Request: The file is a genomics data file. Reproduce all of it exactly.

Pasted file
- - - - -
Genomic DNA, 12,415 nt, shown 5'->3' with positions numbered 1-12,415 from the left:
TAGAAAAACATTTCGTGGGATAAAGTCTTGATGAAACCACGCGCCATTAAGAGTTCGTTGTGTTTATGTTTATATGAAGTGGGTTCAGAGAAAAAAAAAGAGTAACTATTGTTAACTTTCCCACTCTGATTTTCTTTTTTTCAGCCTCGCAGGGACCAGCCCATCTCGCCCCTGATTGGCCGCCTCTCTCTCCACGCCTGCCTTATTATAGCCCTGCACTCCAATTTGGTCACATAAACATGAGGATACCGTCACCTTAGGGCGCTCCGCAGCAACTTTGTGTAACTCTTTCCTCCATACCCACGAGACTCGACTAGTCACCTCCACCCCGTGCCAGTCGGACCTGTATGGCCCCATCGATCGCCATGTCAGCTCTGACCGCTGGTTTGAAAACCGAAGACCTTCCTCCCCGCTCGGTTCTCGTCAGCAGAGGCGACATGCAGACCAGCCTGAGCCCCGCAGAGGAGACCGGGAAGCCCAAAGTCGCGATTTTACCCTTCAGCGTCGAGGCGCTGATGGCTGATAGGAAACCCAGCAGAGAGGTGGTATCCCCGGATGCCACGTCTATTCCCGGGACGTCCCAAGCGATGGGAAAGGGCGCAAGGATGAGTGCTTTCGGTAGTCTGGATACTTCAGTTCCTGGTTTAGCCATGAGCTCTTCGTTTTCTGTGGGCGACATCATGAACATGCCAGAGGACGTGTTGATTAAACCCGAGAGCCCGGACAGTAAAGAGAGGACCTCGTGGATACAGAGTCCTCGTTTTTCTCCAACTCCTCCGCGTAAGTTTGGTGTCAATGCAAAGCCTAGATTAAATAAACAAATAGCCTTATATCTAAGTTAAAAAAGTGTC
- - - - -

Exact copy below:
Genomic DNA, 12,415 nt, shown 5'->3' with positions numbered 1-12,415 from the left:
TAGAAAAACATTTCGTGGGATAAAGTCTTGATGAAACCACGCGCCATTAAGAGTTCGTTGTGTTTATGTTTATATGAAGTGGGTTCAGAGAAAAAAAAAGAGTAACTATTGTTAACTTTCCCACTCTGATTTTCTTTTTTTCAGCCTCGCAGGGACCAGCCCATCTCGCCCCTGATTGGCCGCCTCTCTCTCCACGCCTGCCTTATTATAGCCCTGCACTCCAATTTGGTCACATAAACATGAGGATACCGTCACCTTAGGGCGCTCCGCAGCAACTTTGTGTAACTCTTTCCTCCATACCCACGAGACTCGACTAGTCACCTCCACCCCGTGCCAGTCGGACCTGTATGGCCCCATCGATCGCCATGTCAGCTCTGACCGCTGGTTTGAAAACCGAAGACCTTCCTCCCCGCTCGGTTCTCGTCAGCAGAGGCGACATGCAGACCAGCCTGAGCCCCGCAGAGGAGACCGGGAAGCCCAAAGTCGCGATTTTACCCTTCAGCGTCGAGGCGCTGATGGCTGATAGGAAACCCAGCAGAGAGGTGGTATCCCCGGATGCCACGTCTATTCCCGGGACGTCCCAAGCGATGGGAAAGGGCGCAAGGATGAGTGCTTTCGGTAGTCTGGATACTTCAGTTCCTGGTTTAGCCATGAGCTCTTCGTTTTCTGTGGGCGACATCATGAACATGCCAGAGGACGTGTTGATTAAACCCGAGAGCCCGGACAGTAAAGAGAGGACCTCGTGGATACAGAGTCCTCGTTTTTCTCCAACTCCTCCGCGTAAGTTTGGTGTCAATGCAAAGCCTAGATTAAATAAACAAATAGCCTTATATCTAAGTTAAAAAAGTGTC